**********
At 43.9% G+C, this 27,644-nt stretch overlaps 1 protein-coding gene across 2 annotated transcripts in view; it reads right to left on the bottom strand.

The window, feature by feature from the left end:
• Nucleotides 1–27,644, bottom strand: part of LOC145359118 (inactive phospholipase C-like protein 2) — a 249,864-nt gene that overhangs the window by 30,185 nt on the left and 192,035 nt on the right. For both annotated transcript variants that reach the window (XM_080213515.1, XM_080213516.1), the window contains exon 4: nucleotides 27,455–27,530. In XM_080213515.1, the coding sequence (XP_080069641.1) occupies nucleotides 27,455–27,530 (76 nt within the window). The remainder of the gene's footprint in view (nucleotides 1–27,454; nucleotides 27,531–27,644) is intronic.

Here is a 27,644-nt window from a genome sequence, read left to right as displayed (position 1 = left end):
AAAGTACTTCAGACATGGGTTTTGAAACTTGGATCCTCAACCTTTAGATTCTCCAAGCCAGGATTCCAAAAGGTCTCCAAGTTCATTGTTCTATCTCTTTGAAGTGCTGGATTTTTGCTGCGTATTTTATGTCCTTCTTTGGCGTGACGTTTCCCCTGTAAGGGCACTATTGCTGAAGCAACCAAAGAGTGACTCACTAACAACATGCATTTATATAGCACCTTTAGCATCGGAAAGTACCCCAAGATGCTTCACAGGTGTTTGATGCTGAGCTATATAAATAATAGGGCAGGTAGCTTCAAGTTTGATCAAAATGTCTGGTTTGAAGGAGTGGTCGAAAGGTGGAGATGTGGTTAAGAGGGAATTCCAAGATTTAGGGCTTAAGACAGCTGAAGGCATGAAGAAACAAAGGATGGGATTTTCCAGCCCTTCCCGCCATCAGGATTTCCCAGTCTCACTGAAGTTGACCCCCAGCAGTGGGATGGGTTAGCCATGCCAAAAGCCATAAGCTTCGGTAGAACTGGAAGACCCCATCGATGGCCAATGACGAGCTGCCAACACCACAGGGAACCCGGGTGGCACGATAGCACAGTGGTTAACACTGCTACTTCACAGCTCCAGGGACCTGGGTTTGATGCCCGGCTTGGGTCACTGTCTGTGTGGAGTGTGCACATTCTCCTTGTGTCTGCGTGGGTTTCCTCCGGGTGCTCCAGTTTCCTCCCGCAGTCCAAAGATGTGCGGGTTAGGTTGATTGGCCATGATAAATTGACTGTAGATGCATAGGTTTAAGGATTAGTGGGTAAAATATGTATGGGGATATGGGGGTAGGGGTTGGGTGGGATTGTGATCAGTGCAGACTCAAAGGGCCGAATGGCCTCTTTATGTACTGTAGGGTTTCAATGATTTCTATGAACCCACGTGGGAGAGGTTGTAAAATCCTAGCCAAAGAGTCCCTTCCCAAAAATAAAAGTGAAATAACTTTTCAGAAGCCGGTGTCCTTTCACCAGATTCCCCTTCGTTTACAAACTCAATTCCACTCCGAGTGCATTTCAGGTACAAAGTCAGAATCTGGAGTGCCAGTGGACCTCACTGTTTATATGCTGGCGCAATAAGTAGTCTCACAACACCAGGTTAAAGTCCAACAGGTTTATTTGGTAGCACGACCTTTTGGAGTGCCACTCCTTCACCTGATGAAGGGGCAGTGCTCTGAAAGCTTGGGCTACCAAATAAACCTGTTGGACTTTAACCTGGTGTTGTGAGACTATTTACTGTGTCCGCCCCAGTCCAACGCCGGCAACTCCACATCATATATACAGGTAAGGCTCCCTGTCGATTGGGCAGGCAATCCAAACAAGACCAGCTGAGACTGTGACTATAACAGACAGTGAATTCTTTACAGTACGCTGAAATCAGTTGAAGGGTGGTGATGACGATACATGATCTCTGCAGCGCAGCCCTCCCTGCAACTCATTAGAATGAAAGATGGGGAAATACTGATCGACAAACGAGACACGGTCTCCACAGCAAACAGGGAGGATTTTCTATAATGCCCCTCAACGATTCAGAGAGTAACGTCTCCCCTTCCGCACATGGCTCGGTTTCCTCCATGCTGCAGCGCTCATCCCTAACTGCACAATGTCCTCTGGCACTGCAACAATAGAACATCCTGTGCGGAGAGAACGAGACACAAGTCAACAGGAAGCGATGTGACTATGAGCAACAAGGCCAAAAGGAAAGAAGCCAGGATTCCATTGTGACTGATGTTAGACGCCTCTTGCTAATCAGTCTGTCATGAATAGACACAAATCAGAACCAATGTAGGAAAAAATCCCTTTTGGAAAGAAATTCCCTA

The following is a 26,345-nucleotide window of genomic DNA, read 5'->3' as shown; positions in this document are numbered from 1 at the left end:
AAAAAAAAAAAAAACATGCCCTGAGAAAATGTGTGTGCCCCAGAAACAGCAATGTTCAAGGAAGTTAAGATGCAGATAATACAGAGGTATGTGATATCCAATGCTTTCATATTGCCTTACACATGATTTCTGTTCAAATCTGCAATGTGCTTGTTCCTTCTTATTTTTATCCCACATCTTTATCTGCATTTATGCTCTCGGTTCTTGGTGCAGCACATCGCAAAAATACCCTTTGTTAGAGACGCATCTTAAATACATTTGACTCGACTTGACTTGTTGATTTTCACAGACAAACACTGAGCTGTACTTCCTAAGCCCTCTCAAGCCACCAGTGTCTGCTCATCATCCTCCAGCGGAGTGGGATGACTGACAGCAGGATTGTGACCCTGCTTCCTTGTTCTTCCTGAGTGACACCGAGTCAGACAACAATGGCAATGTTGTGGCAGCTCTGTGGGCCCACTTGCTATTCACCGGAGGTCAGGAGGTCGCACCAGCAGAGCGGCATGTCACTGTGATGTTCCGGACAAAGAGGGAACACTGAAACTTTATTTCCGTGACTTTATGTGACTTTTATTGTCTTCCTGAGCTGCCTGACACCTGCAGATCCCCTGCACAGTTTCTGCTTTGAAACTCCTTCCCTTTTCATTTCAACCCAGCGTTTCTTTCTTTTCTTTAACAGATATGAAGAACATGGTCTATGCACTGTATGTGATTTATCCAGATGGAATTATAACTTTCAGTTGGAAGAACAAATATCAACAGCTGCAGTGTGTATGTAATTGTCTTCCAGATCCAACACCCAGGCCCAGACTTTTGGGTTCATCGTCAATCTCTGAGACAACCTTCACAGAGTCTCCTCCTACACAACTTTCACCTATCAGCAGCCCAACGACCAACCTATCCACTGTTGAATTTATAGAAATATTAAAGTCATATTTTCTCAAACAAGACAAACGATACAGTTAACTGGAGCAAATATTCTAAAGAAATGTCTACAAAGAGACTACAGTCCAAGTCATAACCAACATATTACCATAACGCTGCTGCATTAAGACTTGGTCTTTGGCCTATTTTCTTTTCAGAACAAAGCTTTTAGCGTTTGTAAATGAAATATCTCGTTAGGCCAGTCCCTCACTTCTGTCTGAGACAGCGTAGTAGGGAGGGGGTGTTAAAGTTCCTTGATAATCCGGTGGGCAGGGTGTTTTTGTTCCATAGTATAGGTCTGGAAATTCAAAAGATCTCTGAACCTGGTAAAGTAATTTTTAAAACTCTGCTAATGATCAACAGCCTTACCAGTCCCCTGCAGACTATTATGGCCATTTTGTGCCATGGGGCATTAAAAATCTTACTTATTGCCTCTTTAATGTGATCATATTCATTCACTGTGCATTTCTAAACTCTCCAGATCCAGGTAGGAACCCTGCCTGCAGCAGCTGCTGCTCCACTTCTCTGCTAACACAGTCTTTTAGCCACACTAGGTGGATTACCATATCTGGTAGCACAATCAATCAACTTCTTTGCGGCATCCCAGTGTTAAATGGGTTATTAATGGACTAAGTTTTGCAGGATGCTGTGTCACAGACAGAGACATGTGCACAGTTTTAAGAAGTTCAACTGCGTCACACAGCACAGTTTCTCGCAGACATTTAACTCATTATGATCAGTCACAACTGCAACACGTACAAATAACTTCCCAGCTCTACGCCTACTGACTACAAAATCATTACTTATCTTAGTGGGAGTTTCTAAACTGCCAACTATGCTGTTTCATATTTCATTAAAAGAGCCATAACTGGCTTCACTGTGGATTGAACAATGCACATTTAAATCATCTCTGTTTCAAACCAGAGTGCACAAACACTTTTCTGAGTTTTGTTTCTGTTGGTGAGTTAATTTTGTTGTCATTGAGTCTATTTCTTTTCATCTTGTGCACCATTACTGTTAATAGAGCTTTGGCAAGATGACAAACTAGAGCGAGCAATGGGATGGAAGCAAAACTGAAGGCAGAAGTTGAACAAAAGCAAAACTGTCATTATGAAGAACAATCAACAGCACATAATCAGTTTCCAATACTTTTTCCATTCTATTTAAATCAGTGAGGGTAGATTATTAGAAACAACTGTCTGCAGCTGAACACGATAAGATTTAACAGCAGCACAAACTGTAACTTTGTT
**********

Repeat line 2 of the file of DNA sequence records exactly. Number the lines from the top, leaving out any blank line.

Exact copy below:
The window, feature by feature from the left end: